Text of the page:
Station: [9] Model of a funerary way

This model of a Roman funerary way shows an idealised reconstruction of what cemeteries in Raetia and Noricum may have looked like. Cemeteries were typically located along the main roads outside of settlements. Even in the Roman provinces, graves were a direct reflection of the financial circumstances of the deceased. Some would simply be adorned by shrubs and flowers. Others were marked by a mound; wealthy families could even afford a grave monument. One beautiful example was found in the river Inn: this dolphin-decorated stone was once part of a larger monument. The model shows various kinds of burials and the burial ceremony itself. When someone died, the body would first be displayed at home for a period of mourning. It was then brought to a cremation site, known as an ustrinum. In the model this is located at the entrance to the cemetery. After cremation, the bones of the deceased were retrieved, cleaned and buried. Burial objects would be burned with the body or interred with its remains. Another form of cremation was the Bustum, in which the deceased was burned on a funeral pyre right over the burial site. Archaeologists can easily identify the sites where this ceremony took place, as the heat of the fire sealed the clay sides of the burial pit. Aside from cremation burials, the emergence of salvation-based religions and Christianity led to a growing number of body burials. In the model, these are represented by a number of graves.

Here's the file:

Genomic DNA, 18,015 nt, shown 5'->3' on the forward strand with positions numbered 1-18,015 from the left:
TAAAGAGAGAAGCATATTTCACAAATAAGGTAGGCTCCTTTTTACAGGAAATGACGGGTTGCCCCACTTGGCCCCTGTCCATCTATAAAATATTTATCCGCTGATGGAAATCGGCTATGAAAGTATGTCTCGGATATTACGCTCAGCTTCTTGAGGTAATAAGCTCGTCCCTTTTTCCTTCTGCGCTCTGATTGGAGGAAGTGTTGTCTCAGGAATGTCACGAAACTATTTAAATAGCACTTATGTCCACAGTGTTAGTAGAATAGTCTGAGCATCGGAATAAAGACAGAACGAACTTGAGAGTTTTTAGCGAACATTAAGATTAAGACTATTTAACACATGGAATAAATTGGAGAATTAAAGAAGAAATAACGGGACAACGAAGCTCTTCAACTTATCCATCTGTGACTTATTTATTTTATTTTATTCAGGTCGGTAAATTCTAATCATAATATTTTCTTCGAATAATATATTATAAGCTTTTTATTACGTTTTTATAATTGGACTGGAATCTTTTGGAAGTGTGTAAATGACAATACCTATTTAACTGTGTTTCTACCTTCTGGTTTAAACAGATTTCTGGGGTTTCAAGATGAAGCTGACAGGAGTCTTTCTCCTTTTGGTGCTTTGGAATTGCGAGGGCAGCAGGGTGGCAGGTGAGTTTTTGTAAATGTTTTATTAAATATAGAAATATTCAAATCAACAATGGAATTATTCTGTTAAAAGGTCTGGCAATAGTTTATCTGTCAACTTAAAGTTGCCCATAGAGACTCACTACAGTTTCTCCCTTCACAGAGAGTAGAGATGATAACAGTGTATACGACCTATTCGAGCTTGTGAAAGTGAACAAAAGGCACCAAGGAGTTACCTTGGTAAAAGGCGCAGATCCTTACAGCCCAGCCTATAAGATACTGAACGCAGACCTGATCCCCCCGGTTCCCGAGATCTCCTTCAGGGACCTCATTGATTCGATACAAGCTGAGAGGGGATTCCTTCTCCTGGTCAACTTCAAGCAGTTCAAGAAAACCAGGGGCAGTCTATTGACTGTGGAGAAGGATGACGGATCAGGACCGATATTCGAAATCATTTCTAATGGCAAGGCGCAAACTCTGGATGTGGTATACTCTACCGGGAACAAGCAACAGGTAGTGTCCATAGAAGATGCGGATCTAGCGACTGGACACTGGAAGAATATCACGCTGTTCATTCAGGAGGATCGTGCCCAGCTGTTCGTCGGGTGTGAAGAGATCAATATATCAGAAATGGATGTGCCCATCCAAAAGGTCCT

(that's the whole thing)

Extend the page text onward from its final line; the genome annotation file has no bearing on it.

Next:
Every cemetery had a stonemason’s workshop. The stonemason carved grave  monuments for wealthier clients. In his work “Trimalchio’s Dinner”, the Roman writer Petronius describes the social background of an elaborate tomb: During the meal, a wealthy host discusses the design of his own tomb with an architect: he wants a sundial to be fixed next to his name on the tomb. That way, any traveller passing the grave would not only read the name of the deceased, but also the time. This would enable travellers leaving the town to tell whether they could reach their destination before dusk.

In this satirical work, Petronius shows how important it was for Romans to immortalize their family name. Funerary monuments were an important way of keeping their memory alive for future generations.